Liquidity risk is now front-of-mind for advisers and clients. There is a danger that the wrong lessons will be drawn from recent events. When money is flowing strongly into a fund, liquidity is usually good in that fund and in the broader stockmarket. But investors should question: is the fund vehicle well-matched to the strategy, and has the manager put any capacity limits in place that recognise liquidity in the investible universe? The issues are not just from small companies, or unquoteds. Big percentage holdings matter whatever the company size.
A fund manager should be able to demonstrate to clients that processes are in place to monitor liquidity, reported to independent governance. Liquidity monitoring should also be firm-wide – there is little value in knowing that an individual fund’s position is liquid to the desired degree if that information is not combined with all the similar holdings in other funds run by the same manager. This points to the dangers of scale. In the drive for harmonisation of portfolios within an investment firm, stock concentration has been encouraged. At the same time, the largest capitalisation, most liquid stocks, have been disappointing – over the very long term outperformed by the indices of mid-cap companies.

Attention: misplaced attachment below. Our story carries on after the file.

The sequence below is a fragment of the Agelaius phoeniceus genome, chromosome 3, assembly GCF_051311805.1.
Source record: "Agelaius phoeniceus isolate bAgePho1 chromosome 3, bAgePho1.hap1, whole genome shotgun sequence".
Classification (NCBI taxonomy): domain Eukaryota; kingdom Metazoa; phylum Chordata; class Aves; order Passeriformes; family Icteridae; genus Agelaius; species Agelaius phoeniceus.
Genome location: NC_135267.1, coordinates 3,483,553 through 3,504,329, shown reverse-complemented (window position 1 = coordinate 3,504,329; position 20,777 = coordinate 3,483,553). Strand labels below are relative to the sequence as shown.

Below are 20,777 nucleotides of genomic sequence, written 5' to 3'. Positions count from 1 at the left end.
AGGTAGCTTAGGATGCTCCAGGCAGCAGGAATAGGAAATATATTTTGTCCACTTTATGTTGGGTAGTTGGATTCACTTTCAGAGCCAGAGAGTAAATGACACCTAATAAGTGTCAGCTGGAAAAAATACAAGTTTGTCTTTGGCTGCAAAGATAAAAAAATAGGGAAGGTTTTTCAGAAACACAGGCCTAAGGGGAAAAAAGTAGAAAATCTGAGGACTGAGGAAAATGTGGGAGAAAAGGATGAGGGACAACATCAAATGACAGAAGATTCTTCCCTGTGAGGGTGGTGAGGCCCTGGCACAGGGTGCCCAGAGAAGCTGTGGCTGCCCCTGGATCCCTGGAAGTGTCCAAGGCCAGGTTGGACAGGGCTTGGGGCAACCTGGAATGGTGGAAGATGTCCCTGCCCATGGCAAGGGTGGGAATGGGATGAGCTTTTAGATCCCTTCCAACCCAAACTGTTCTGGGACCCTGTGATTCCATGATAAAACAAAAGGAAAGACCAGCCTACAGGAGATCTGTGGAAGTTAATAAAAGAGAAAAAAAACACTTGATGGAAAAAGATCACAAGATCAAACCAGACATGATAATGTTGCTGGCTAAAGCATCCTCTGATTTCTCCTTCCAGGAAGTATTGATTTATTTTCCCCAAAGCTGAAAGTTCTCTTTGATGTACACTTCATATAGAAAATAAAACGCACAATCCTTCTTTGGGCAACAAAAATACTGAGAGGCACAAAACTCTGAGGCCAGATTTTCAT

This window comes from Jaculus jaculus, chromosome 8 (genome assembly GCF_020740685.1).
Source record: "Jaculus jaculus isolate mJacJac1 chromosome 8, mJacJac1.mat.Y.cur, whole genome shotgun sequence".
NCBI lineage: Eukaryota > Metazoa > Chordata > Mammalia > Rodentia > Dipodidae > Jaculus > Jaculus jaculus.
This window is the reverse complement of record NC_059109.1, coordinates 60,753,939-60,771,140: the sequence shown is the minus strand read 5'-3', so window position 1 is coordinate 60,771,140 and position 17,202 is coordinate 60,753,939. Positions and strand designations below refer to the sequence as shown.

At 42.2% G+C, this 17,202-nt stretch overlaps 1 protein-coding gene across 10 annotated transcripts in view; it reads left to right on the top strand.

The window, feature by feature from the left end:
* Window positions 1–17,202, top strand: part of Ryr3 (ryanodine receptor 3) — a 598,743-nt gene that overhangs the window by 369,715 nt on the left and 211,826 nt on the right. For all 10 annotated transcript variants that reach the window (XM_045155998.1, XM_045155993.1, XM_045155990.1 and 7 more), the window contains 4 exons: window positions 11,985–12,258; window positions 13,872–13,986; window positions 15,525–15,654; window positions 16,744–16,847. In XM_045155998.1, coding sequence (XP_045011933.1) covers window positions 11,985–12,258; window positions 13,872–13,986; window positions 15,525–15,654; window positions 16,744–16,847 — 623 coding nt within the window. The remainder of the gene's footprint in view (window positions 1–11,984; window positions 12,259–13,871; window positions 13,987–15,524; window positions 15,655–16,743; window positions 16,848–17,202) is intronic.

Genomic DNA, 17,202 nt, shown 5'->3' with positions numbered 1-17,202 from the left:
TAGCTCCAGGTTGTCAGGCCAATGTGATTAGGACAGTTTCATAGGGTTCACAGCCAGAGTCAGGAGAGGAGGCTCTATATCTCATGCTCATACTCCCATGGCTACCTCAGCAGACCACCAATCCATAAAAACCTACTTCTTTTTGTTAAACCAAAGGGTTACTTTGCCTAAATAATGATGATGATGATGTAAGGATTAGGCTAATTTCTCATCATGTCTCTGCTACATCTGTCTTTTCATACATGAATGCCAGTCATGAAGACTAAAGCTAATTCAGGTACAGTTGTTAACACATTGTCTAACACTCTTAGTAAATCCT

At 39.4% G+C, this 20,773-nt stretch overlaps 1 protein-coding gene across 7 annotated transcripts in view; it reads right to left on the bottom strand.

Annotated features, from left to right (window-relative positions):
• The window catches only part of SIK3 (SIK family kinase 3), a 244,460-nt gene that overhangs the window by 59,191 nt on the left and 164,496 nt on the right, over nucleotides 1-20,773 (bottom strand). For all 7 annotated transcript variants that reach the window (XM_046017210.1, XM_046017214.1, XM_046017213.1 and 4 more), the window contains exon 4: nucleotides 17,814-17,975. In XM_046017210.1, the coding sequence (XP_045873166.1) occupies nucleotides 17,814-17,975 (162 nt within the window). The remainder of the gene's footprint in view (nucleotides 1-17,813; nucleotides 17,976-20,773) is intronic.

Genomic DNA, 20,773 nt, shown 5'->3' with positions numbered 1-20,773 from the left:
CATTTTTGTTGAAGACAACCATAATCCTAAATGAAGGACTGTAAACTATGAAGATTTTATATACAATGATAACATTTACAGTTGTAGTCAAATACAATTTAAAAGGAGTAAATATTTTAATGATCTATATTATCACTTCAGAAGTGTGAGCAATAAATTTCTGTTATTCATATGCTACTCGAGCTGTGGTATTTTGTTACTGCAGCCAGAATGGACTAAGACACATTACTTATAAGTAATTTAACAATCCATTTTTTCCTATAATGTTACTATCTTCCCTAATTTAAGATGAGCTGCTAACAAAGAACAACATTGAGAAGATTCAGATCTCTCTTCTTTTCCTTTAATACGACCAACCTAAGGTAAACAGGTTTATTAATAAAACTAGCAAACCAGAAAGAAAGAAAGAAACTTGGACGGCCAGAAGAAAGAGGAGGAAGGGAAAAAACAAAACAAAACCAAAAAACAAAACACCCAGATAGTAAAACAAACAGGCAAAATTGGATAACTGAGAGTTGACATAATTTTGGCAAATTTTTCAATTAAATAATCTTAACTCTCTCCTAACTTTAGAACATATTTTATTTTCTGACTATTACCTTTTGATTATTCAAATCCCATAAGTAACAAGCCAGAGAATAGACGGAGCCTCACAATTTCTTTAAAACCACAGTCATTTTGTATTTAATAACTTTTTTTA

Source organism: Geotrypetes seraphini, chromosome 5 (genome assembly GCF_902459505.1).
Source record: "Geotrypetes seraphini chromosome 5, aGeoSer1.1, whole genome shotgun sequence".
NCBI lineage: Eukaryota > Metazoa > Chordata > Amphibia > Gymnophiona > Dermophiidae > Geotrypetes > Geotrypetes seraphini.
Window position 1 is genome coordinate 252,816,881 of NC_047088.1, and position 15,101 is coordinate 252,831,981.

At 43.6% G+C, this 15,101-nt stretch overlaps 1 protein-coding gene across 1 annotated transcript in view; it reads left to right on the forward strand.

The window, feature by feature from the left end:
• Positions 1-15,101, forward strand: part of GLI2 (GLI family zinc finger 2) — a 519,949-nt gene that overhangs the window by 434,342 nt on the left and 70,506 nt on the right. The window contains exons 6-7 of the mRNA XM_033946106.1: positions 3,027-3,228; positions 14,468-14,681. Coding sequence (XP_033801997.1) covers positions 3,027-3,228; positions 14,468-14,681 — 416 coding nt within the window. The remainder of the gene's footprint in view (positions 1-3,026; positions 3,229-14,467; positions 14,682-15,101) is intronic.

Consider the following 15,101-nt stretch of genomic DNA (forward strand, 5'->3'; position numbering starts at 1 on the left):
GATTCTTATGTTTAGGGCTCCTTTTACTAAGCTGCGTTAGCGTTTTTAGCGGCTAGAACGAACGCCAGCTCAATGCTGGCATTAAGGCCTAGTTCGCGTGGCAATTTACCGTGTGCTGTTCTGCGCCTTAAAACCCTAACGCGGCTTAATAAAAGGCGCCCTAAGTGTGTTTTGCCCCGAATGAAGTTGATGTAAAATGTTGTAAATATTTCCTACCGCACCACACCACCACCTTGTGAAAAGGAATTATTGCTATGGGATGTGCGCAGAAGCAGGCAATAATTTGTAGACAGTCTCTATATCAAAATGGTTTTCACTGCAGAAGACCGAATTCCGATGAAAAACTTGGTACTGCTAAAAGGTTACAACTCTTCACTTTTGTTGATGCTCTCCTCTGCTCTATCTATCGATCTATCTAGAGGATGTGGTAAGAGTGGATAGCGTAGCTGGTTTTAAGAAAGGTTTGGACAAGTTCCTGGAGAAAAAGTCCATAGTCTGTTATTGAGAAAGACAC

Open-ended funds are designed to scale up and down, but unquoteds cannot do this readily. Of course, even with a policy to avoid unquoted investments, a manager still needs to maintain a fair value pricing process. From time-to-time companies will be suspended, markets closed for the day, or low liquidity requires a stock price adjustment.
In the stockmarket, liquidity and pricing are closely linked; the right price to sell a large position may be a much lower price. Unfortunately, the focus on cost has side-lined risk management, long term performance and stewardship.